Sometime in the 1860’s Keech built a four-story limestone building at the northwest corner of Hancock and East Water streets, now 231 E. Water St. He sold the building to Armour and Co. in 1889 at which point the top two floors were removed.
Keech was a generous philanthropist who donated to many causes with perhaps his most significant gift being the large tract of land where Good Samaritan Hospital was located – today’s Firelands Regional Medical Center. He played a prominent role in caring for the sick and burying the dead during the cholera epidemics of the 1849 and 1852 and served on many local boards. He contributed numerous anonymous articles to the Sandusky Register calling himself the “Moral Editor.”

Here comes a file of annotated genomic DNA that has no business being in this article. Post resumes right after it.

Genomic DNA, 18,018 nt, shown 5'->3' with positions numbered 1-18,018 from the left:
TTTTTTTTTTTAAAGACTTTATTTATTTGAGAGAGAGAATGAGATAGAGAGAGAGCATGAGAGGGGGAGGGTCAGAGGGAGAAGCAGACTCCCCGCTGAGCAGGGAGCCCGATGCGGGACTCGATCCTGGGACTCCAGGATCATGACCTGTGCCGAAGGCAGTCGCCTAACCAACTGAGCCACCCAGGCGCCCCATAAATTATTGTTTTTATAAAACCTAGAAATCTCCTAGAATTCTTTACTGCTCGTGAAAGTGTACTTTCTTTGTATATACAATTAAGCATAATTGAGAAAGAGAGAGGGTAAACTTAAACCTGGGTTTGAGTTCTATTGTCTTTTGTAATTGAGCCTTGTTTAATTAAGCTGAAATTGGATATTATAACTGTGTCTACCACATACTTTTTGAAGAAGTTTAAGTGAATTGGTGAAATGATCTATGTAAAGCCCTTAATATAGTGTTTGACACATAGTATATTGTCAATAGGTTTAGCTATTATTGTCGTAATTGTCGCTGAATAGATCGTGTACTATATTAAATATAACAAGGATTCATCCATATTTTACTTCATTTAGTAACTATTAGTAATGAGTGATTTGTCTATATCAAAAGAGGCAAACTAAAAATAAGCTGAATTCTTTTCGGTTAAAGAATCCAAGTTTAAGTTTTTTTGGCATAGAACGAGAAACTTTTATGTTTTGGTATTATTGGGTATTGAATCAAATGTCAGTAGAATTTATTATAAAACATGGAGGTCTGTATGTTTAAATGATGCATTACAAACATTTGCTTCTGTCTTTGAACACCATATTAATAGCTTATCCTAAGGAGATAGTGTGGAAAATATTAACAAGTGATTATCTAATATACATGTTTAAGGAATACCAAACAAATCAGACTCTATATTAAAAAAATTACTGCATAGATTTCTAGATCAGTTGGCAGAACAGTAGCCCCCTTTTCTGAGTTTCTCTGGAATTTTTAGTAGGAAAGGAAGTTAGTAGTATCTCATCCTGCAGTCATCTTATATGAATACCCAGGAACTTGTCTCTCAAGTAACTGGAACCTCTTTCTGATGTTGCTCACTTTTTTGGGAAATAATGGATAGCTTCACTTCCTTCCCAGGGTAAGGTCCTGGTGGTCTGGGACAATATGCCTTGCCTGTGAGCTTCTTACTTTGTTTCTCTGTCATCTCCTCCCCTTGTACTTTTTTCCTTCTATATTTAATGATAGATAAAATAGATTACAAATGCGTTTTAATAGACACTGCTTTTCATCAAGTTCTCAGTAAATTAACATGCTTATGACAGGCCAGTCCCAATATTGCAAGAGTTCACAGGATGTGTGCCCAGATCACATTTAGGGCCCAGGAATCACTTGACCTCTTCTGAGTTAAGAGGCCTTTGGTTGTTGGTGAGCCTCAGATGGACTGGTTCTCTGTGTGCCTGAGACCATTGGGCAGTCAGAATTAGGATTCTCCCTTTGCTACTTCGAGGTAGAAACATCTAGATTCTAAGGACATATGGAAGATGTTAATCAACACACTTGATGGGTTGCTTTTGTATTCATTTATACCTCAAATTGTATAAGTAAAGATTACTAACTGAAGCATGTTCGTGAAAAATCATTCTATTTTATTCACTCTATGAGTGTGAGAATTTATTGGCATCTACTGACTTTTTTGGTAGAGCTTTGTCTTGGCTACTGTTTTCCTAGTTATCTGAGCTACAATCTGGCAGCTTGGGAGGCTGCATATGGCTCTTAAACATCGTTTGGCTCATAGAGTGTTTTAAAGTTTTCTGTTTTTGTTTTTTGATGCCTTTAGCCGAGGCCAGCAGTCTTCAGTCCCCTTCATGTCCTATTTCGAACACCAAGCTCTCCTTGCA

Rush R. Sloane mentioned C.C.Keech as “an earnest friend of the line” (the Underground Railroad) and listed Keech as one of those who contributed funds to help defray the court costs and marshal fees associated with Sloane’s conviction for helping fugitive slaves in violation of the Fugitive Slave Act of 1850.
We do not know the details regarding Keech’s role in the Underground Railroad, or if fugitives were ever sheltered in this building, but C.C. Keech deserves recognition for his role in aiding fugitive slaves and for his contributions to the early history of Sandusky.